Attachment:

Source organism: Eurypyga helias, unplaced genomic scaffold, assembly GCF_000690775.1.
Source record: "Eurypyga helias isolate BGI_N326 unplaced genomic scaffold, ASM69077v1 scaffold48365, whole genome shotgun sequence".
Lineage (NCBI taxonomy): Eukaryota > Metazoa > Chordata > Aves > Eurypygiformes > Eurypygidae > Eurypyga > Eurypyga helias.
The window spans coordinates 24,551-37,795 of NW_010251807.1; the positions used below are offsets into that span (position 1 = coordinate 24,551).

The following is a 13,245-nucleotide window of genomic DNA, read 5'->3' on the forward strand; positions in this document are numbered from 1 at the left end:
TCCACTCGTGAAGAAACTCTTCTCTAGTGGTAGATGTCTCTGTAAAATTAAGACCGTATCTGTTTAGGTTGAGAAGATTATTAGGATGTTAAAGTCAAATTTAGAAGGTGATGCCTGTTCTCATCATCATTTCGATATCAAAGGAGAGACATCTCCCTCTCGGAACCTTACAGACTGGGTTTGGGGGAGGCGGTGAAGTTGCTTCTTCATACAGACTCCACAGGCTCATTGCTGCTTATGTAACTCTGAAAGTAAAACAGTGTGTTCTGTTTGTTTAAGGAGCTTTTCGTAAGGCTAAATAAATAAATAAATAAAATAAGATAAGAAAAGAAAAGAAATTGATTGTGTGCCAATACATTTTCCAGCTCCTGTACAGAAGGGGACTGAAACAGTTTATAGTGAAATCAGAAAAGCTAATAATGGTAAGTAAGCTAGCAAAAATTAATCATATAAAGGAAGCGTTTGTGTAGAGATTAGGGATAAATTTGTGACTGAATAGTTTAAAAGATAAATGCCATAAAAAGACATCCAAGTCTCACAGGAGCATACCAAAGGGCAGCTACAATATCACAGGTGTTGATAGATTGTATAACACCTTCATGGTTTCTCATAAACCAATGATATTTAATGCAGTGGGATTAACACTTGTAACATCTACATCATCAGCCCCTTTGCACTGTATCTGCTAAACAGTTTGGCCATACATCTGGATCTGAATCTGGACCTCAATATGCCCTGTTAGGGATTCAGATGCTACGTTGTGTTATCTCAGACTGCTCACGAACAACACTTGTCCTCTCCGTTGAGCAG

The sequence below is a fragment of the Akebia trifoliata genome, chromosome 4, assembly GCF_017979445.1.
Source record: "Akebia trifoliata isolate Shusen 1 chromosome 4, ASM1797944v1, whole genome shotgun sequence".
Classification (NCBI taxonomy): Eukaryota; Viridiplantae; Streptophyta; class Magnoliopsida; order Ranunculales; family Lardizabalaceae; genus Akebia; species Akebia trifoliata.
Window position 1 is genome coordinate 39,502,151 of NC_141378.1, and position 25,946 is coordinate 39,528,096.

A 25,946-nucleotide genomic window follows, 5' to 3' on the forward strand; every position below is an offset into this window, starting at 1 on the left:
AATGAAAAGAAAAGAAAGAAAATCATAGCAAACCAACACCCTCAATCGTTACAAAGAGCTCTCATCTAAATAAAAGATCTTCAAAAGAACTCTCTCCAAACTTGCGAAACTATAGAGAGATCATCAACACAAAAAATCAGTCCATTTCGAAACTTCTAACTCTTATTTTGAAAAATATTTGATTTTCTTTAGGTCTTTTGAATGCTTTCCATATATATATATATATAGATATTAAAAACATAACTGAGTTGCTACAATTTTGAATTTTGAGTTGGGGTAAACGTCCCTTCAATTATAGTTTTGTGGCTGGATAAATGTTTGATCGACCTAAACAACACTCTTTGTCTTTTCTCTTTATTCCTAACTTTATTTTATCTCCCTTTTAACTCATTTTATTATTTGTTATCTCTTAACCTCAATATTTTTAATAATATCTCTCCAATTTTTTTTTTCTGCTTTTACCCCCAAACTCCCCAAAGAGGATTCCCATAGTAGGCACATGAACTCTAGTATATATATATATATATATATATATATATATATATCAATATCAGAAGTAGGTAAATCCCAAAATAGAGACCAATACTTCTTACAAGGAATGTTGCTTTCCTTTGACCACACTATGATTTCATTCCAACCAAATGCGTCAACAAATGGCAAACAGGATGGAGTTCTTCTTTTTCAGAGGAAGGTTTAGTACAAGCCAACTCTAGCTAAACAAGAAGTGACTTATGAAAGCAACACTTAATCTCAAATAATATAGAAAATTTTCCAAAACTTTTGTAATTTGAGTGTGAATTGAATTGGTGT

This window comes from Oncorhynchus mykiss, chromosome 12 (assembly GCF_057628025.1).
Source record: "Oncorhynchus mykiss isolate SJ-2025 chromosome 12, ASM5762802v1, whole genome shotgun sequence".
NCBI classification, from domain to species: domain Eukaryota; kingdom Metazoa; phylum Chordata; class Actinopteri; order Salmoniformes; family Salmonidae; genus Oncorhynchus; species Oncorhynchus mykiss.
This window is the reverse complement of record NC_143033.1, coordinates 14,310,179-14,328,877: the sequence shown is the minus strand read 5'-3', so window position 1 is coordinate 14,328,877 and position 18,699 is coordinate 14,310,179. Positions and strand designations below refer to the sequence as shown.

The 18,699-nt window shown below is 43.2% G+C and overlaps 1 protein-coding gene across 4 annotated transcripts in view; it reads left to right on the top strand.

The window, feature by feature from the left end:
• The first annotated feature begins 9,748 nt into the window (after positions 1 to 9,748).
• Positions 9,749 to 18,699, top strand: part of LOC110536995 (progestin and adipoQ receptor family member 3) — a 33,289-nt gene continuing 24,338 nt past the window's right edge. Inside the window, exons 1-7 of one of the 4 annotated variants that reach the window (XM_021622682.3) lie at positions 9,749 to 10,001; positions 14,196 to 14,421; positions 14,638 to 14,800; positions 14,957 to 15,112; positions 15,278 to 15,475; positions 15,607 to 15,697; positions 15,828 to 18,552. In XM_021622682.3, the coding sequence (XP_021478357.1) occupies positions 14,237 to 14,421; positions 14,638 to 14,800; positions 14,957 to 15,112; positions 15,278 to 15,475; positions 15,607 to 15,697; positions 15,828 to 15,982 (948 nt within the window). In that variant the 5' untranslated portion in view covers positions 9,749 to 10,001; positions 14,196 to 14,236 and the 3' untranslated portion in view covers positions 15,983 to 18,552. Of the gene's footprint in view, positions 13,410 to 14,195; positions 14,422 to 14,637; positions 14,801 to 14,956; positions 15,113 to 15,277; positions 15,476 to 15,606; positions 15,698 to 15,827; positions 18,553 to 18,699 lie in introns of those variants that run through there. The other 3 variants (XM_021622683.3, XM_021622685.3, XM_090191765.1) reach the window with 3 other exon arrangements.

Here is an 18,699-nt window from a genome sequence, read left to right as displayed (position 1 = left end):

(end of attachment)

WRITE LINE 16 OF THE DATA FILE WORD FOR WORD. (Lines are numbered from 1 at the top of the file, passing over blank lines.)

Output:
This window is the reverse complement of record NC_143033.1, coordinates 14,310,179-14,328,877: the sequence shown is the minus strand read 5'-3', so window position 1 is coordinate 14,328,877 and position 18,699 is coordinate 14,310,179. Positions and strand designations below refer to the sequence as shown.